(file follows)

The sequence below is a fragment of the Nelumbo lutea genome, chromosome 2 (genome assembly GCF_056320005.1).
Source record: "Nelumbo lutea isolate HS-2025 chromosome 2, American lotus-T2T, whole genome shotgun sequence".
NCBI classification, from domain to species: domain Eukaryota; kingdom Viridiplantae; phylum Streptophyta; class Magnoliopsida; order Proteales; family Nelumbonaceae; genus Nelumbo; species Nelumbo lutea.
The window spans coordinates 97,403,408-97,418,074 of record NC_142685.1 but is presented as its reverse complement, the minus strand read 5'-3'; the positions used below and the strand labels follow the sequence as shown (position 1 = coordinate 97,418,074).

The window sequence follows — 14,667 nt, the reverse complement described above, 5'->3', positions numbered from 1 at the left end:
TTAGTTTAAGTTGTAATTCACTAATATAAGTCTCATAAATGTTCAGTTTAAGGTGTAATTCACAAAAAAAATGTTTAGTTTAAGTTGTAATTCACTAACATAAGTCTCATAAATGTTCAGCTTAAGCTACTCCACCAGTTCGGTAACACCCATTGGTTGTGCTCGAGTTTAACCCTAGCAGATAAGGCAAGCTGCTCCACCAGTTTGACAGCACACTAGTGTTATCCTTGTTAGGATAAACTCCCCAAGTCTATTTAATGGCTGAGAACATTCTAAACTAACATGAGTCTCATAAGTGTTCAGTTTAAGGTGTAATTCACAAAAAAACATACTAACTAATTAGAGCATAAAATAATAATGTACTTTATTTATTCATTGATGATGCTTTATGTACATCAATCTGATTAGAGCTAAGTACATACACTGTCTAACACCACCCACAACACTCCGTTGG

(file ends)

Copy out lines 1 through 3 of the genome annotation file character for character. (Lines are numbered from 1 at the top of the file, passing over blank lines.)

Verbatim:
The sequence below is a fragment of the Nelumbo lutea genome, chromosome 2 (genome assembly GCF_056320005.1).
Source record: "Nelumbo lutea isolate HS-2025 chromosome 2, American lotus-T2T, whole genome shotgun sequence".
NCBI classification, from domain to species: domain Eukaryota; kingdom Viridiplantae; phylum Streptophyta; class Magnoliopsida; order Proteales; family Nelumbonaceae; genus Nelumbo; species Nelumbo lutea.